Thank you to Safeway for sponsoring this post and asking me to share
my thoughts on holiday traditions.
Mention any holiday and pretty soon we’re talking about food. Food comes into the conversation as memories from childhood, treats for teachers or co-workers, desserts we’ve always wanted to make, or all the delicious delights for a cookie exchange. Food is a universal connector, even when it’s not your holiday.
Growing up, Hanukkah was spent either at my grandparent’s house or at the Jewish Chapel on base. There were latke parties, games of dreidle, and lots of laughter. But, ultimately, we all came for the latkes. Holiday traditions for Hanukkah almost always feature latkes. And while latkes are really very simple to make, for some reason they’re almost always reserved for Hanukkah. The debate around how latkes should be made and eaten can lead to heated conversations and great divides among friends. It’s hard to understand how two simple toppings – applesauce and sour cream – can cause grownups to argue.
These holiday traditions, some new and some passed down for generations, keep us connected. Maybe it’s to a more simple past or fond memories. Or maybe it’s new traditions to take the place of those we don’t feel connected to. Either way, as holidays come around we strive to create some meaning in what we do, what we serve, and how we observe.
As I walked up and down the aisles at the store, I hear people talking about the meal or appetizers they’re going to make. It’s fun to hear kids talk about making cookies or helping in the kitchen. Even though I don’t celebrate Christmas, one of my fond memories of childhood is making Christmas cookies with my mom. We’d make 10 or so different kinds and she’d package them up for her coworkers, the postman, the ladies in the office at school, neighbors and friends. Lots of cookies for lots of people. It’s something I really miss and just haven’t been able to recreate.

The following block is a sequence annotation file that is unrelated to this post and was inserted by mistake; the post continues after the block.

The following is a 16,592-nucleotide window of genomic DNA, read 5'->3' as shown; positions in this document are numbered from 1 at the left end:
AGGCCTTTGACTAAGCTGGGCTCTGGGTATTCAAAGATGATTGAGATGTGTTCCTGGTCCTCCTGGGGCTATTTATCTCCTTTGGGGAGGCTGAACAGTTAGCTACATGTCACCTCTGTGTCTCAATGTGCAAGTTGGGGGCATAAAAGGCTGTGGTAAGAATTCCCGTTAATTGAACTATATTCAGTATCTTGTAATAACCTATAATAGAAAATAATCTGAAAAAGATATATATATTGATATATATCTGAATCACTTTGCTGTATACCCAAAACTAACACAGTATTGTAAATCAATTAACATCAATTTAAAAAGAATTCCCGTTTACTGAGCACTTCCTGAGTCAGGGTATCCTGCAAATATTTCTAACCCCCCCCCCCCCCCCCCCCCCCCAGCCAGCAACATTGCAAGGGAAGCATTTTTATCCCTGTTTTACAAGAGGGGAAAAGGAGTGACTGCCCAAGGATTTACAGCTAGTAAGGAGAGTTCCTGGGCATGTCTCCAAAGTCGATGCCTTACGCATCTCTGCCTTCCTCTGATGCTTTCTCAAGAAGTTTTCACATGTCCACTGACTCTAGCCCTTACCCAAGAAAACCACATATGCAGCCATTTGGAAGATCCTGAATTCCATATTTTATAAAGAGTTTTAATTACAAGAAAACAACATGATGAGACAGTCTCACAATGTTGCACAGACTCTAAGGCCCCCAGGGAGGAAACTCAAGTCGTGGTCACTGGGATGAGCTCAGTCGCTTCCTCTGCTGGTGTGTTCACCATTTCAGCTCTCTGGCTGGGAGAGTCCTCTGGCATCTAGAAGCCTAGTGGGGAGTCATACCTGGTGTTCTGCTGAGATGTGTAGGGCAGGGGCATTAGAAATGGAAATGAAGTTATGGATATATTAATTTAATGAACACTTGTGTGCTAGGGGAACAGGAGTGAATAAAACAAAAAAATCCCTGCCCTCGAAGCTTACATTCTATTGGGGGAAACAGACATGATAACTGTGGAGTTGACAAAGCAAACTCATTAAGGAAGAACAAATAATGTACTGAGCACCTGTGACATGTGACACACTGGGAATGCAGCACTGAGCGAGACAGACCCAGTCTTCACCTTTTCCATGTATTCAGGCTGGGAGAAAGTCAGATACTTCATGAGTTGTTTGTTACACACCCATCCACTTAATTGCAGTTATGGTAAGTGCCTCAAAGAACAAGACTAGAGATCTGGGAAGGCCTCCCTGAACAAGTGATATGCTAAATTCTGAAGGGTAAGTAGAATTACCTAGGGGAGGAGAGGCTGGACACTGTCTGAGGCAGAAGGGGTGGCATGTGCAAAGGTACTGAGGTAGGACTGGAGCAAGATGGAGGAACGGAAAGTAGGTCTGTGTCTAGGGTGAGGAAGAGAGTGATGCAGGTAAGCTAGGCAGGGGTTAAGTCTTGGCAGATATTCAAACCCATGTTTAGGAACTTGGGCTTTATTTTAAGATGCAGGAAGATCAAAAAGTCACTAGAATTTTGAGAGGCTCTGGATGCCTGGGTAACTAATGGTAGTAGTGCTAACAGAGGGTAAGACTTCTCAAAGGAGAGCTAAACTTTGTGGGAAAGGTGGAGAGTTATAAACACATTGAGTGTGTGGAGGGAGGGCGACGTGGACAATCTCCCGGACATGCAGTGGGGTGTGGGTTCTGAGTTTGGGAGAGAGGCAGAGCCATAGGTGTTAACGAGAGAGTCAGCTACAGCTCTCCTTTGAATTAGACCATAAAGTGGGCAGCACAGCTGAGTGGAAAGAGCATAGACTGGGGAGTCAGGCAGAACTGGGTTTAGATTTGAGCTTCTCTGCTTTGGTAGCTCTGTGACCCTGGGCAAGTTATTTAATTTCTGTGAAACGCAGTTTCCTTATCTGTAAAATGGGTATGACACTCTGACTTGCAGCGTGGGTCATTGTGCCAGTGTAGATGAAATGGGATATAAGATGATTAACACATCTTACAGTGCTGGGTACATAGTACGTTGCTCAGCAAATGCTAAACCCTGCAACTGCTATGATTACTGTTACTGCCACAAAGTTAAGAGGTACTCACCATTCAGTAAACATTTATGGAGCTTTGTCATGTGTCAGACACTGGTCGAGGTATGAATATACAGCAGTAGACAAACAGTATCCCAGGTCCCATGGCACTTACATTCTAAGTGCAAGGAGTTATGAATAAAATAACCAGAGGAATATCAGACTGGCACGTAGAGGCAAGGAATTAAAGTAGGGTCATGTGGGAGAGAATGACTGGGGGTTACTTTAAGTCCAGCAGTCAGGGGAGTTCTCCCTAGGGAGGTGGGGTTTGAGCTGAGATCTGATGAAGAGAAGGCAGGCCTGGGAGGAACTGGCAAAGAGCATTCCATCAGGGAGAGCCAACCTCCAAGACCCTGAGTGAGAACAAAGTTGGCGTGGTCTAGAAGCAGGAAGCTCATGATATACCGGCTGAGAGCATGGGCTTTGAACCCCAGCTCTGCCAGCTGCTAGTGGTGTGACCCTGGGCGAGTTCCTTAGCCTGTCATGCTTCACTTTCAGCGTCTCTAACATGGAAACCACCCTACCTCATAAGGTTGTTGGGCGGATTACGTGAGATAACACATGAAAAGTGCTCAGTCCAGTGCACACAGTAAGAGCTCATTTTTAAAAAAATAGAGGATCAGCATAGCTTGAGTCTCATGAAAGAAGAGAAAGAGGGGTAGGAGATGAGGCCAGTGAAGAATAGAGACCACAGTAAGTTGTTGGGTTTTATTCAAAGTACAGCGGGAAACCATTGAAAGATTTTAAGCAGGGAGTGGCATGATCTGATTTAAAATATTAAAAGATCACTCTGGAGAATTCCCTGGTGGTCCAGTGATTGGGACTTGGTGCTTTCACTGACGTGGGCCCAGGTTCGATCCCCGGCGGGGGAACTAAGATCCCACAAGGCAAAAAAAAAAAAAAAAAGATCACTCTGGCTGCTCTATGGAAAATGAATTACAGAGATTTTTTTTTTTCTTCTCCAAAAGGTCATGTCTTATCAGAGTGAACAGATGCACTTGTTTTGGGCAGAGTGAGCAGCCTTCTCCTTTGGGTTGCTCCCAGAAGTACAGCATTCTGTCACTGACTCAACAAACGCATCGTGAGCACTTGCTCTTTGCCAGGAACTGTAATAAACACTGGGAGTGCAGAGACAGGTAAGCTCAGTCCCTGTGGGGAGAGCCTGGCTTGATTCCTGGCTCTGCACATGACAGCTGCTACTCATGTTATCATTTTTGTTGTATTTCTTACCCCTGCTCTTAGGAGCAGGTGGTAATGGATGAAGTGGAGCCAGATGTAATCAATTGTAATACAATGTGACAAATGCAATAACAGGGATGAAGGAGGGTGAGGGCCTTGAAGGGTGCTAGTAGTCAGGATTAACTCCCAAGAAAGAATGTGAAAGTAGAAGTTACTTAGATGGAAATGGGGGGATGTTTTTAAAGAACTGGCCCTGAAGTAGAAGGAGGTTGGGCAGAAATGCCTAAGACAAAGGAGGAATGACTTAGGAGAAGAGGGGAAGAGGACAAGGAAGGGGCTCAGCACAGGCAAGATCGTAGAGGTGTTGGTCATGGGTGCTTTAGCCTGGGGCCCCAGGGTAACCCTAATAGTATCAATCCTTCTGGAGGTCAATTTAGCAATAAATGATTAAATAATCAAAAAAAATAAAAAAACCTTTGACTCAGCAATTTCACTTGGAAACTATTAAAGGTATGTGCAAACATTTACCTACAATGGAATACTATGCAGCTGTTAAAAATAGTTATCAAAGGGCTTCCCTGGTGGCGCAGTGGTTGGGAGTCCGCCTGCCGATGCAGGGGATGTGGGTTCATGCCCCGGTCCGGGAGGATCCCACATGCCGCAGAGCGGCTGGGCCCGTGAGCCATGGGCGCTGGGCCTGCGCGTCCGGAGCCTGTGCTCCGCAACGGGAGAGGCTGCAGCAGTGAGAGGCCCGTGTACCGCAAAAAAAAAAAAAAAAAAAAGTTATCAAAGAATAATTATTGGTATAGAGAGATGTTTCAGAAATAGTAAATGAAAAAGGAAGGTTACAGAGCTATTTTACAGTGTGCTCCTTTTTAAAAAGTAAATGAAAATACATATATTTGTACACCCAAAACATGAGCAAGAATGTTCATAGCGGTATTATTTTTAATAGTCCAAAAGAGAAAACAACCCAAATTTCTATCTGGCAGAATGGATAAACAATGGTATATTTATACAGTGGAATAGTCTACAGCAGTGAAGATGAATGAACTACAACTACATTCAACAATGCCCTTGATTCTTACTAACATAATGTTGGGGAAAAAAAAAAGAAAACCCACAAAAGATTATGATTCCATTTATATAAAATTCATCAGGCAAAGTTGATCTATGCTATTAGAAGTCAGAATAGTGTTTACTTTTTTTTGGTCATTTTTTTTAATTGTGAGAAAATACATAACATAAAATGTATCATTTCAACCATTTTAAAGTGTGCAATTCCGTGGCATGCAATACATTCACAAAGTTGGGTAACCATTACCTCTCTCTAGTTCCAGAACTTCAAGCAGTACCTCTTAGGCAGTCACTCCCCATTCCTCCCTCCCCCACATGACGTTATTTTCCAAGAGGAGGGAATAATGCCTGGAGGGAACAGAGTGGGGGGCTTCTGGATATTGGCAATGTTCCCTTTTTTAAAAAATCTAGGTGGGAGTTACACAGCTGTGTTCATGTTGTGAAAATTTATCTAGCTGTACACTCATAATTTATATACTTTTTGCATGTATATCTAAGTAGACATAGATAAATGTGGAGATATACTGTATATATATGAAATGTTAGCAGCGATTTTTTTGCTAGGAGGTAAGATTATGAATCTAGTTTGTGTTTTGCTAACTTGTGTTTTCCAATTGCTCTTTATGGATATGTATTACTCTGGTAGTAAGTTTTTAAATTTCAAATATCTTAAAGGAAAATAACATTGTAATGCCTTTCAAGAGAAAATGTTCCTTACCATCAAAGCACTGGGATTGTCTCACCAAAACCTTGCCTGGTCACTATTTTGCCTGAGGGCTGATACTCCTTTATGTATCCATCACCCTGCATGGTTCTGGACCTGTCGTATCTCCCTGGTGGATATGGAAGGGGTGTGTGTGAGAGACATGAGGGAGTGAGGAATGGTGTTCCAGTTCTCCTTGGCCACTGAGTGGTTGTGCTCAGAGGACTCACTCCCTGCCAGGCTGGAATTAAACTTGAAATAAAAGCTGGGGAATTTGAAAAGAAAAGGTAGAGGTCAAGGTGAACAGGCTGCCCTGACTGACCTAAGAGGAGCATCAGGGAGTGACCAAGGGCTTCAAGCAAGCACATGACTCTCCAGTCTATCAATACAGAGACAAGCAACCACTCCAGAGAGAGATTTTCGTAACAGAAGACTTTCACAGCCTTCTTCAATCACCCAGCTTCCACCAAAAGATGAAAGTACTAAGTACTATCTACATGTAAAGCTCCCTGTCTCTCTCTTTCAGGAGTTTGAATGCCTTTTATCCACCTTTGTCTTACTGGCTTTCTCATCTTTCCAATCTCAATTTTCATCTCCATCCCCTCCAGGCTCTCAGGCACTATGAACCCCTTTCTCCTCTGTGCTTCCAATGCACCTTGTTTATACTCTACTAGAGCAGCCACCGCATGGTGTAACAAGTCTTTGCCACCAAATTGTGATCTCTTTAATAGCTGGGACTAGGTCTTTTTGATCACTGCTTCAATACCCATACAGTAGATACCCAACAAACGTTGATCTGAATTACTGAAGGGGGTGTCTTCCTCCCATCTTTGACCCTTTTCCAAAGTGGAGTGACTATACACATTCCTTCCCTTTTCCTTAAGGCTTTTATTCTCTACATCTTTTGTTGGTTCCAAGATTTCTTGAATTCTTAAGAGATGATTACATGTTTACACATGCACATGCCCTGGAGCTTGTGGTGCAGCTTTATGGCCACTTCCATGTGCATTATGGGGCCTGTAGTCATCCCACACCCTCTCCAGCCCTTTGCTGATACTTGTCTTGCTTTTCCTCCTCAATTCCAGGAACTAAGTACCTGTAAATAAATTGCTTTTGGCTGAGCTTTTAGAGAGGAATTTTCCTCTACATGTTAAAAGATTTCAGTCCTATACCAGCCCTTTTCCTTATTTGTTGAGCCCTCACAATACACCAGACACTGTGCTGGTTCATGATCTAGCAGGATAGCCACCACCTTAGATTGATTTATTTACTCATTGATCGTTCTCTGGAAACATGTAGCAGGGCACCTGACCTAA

One thing I have been able to recreate is making sure others have food for the holiday. Even though we didn’t have a lot, my mom always made sure we gave food baskets to others who were in need. Some years it was adding to the canned food drive. Other years it was an “adopt a family” type program. This year, Safeway provided me with a gift card to share. I was able to ensure that several Jewish families would be able to have kosher food for Hanukkah. Often overlooked, it’s important to me that religious Jewish families are able to maintain their observance even though times are tough. Luckily, the Safeway stores have excellent kosher-food sections and the prices are very good. Doing good deeds, especially around the holidays are a wonderful way to multiply joy.
If you’re thinking of new food traditions – maybe it’s cinnamon rolls to greet the kids, fluffy biscuits for breakfast, or delicious hummus for snacking – now is always a great time to start. Sharing food is a wonderful way to show your love. What are your favorite holiday foods and traditions?
From my family to yours, Happy Holidays!